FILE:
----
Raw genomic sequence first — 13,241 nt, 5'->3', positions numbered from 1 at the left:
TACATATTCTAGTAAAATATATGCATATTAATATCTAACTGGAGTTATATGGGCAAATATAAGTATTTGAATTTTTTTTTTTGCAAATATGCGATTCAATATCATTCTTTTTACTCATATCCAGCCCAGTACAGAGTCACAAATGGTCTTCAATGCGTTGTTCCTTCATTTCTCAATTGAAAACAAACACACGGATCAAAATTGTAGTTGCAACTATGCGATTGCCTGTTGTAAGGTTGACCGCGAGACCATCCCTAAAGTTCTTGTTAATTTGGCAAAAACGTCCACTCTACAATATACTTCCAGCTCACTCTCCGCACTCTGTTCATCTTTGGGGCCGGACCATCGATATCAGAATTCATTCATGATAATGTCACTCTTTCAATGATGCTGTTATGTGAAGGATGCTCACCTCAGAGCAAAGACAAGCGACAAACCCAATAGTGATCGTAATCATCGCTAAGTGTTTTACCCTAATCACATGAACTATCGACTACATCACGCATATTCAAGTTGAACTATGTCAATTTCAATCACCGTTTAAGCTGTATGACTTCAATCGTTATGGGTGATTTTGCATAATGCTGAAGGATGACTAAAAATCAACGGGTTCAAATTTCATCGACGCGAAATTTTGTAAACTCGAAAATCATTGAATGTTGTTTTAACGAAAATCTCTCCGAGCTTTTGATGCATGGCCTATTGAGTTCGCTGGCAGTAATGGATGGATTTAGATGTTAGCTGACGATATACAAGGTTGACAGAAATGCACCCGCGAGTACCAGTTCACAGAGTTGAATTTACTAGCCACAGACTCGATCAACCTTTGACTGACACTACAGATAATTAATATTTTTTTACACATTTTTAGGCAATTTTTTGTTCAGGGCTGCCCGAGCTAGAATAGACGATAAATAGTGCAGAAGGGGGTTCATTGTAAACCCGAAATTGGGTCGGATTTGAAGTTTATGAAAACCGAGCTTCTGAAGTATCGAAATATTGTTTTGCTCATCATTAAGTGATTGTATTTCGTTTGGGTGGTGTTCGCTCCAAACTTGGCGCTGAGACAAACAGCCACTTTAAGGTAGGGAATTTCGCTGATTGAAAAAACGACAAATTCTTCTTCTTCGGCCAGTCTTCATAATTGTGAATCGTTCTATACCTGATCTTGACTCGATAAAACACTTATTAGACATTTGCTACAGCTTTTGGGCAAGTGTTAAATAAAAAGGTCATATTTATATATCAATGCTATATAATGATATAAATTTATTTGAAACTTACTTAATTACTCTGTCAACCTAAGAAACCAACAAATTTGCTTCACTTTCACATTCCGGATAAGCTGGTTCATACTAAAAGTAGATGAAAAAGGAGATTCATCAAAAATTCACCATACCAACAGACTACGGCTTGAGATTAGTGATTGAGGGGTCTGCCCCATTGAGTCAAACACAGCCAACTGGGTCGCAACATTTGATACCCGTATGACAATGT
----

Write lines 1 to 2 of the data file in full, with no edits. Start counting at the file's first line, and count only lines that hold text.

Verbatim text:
Raw genomic sequence first — 13,241 nt, 5'->3', positions numbered from 1 at the left:
TACATATTCTAGTAAAATATATGCATATTAATATCTAACTGGAGTTATATGGGCAAATATAAGTATTTGAATTTTTTTTTTTGCAAATATGCGATTCAATATCATTCTTTTTACTCATATCCAGCCCAGTACAGAGTCACAAATGGTCTTCAATGCGTTGTTCCTTCATTTCTCAATTGAAAACAAACACACGGATCAAAATTGTAGTTGCAACTATGCGATTGCCTGTTGTAAGGTTGACCGCGAGACCATCCCTAAAGTTCTTGTTAATTTGGCAAAAACGTCCACTCTACAATATACTTCCAGCTCACTCTCCGCACTCTGTTCATCTTTGGGGCCGGACCATCGATATCAGAATTCATTCATGATAATGTCACTCTTTCAATGATGCTGTTATGTGAAGGATGCTCACCTCAGAGCAAAGACAAGCGACAAACCCAATAGTGATCGTAATCATCGCTAAGTGTTTTACCCTAATCACATGAACTATCGACTACATCACGCATATTCAAGTTGAACTATGTCAATTTCAATCACCGTTTAAGCTGTATGACTTCAATCGTTATGGGTGATTTTGCATAATGCTGAAGGATGACTAAAAATCAACGGGTTCAAATTTCATCGACGCGAAATTTTGTAAACTCGAAAATCATTGAATGTTGTTTTAACGAAAATCTCTCCGAGCTTTTGATGCATGGCCTATTGAGTTCGCTGGCAGTAATGGATGGATTTAGATGTTAGCTGACGATATACAAGGTTGACAGAAATGCACCCGCGAGTACCAGTTCACAGAGTTGAATTTACTAGCCACAGACTCGATCAACCTTTGACTGACACTACAGATAATTAATATTTTTTTACACATTTTTAGGCAATTTTTTGTTCAGGGCTGCCCGAGCTAGAATAGACGATAAATAGTGCAGAAGGGGGTTCATTGTAAACCCGAAATTGGGTCGGATTTGAAGTTTATGAAAACCGAGCTTCTGAAGTATCGAAATATTGTTTTGCTCATCATTAAGTGATTGTATTTCGTTTGGGTGGTGTTCGCTCCAAACTTGGCGCTGAGACAAACAGCCACTTTAAGGTAGGGAATTTCGCTGATTGAAAAAACGACAAATTCTTCTTCTTCGGCCAGTCTTCATAATTGTGAATCGTTCTATACCTGATCTTGACTCGATAAAACACTTATTAGACATTTGCTACAGCTTTTGGGCAAGTGTTAAATAAAAAGGTCATATTTATATATCAATGCTATATAATGATATAAATTTATTTGAAACTTACTTAATTACTCTGTCAACCTAAGAAACCAACAAATTTGCTTCACTTTCACATTCCGGATAAGCTGGTTCATACTAAAAGTAGATGAAAAAGGAGATTCATCAAAAATTCACCATACCAACAGACTACGGCTTGAGATTAGTGATTGAGGGGTCTGCCCCATTGAGTCAAACACAGCCAACTGGGTCGCAACATTTGATACCCGTATGACAATGT